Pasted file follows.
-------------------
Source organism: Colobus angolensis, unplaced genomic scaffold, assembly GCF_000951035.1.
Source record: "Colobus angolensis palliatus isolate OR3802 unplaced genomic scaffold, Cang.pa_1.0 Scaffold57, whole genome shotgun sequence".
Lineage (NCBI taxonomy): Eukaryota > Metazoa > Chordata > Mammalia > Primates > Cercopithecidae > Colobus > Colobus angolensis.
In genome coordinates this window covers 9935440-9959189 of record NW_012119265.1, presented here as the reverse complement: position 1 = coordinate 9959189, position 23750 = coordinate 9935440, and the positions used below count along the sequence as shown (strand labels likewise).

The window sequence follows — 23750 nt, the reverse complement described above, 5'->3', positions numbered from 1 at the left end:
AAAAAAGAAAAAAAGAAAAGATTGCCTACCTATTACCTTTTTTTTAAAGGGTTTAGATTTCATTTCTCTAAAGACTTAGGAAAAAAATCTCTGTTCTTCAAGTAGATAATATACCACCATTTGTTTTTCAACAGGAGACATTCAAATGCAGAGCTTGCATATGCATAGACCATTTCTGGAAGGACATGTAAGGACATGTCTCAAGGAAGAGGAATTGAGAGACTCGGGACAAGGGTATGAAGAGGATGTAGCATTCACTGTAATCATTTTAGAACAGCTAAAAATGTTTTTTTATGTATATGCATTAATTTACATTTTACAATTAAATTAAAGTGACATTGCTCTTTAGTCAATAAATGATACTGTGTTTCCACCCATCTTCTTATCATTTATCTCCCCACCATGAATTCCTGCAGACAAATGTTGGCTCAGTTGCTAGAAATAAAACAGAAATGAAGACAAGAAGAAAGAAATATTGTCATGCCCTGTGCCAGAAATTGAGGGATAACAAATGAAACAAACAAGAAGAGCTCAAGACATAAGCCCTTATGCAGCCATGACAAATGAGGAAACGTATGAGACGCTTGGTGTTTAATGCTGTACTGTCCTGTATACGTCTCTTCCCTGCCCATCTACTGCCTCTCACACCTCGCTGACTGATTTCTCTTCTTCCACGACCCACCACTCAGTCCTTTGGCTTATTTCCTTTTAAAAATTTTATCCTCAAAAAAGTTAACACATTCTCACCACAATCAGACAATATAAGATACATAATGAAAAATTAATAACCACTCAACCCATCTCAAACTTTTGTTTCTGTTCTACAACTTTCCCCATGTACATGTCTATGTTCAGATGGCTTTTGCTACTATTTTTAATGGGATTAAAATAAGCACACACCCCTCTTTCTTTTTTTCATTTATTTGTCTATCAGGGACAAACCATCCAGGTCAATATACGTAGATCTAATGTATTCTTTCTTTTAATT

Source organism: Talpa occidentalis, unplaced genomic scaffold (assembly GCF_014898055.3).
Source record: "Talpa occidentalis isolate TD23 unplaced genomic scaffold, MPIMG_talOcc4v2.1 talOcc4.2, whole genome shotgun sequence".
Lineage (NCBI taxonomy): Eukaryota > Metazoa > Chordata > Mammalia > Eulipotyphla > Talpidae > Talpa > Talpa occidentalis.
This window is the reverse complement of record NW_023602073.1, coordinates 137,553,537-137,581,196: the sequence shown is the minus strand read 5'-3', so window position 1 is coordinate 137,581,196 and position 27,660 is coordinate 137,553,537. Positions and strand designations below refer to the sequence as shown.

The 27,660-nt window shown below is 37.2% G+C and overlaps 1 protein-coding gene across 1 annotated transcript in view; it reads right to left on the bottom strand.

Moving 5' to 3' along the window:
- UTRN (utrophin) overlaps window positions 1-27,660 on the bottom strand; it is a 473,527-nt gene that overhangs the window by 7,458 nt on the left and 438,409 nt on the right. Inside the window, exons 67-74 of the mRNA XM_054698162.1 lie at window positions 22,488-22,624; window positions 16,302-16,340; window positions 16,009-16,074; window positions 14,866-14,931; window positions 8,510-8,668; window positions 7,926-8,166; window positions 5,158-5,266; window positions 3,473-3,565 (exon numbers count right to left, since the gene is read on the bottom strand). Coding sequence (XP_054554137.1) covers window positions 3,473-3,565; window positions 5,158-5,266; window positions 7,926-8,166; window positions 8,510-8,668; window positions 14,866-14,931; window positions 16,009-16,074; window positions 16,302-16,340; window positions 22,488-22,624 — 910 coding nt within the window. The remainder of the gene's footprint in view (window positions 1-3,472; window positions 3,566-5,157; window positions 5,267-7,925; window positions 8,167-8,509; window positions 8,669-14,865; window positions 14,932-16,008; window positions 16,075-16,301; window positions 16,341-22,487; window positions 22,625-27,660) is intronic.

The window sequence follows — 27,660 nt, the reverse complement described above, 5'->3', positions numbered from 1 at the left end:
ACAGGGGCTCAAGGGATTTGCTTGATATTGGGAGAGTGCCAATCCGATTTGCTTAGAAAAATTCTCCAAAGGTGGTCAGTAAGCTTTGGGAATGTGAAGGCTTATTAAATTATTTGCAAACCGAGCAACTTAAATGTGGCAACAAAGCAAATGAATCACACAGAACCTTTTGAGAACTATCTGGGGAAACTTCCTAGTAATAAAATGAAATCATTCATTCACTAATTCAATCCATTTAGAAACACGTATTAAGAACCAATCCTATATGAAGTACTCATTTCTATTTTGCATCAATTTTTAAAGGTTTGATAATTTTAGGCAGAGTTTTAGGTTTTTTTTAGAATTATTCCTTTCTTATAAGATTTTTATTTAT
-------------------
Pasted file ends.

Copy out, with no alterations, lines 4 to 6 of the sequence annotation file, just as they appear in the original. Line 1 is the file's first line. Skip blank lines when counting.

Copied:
In genome coordinates this window covers 9935440-9959189 of record NW_012119265.1, presented here as the reverse complement: position 1 = coordinate 9959189, position 23750 = coordinate 9935440, and the positions used below count along the sequence as shown (strand labels likewise).

The window sequence follows — 23750 nt, the reverse complement described above, 5'->3', positions numbered from 1 at the left end:
AAAAAAGAAAAAAAGAAAAGATTGCCTACCTATTACCTTTTTTTTAAAGGGTTTAGATTTCATTTCTCTAAAGACTTAGGAAAAAAATCTCTGTTCTTCAAGTAGATAATATACCACCATTTGTTTTTCAACAGGAGACATTCAAATGCAGAGCTTGCATATGCATAGACCATTTCTGGAAGGACATGTAAGGACATGTCTCAAGGAAGAGGAATTGAGAGACTCGGGACAAGGGTATGAAGAGGATGTAGCATTCACTGTAATCATTTTAGAACAGCTAAAAATGTTTTTTTATGTATATGCATTAATTTACATTTTACAATTAAATTAAAGTGACATTGCTCTTTAGTCAATAAATGATACTGTGTTTCCACCCATCTTCTTATCATTTATCTCCCCACCATGAATTCCTGCAGACAAATGTTGGCTCAGTTGCTAGAAATAAAACAGAAATGAAGACAAGAAGAAAGAAATATTGTCATGCCCTGTGCCAGAAATTGAGGGATAACAAATGAAACAAACAAGAAGAGCTCAAGACATAAGCCCTTATGCAGCCATGACAAATGAGGAAACGTATGAGACGCTTGGTGTTTAATGCTGTACTGTCCTGTATACGTCTCTTCCCTGCCCATCTACTGCCTCTCACACCTCGCTGACTGATTTCTCTTCTTCCACGACCCACCACTCAGTCCTTTGGCTTATTTCCTTTTAAAAATTTTATCCTCAAAAAAGTTAACACATTCTCACCACAATCAGACAATATAAGATACATAATGAAAAATTAATAACCACTCAACCCATCTCAAACTTTTGTTTCTGTTCTACAACTTTCCCCATGTACATGTCTATGTTCAGATGGCTTTTGCTACTATTTTTAATGGGATTAAAATAAGCACACACCCCTCTTTCTTTTTTTCATTTATTTGTCTATCAGGGACAAACCATCCAGGTCAATATACGTAGATCTAATGTATTCTTTCTTTTAATT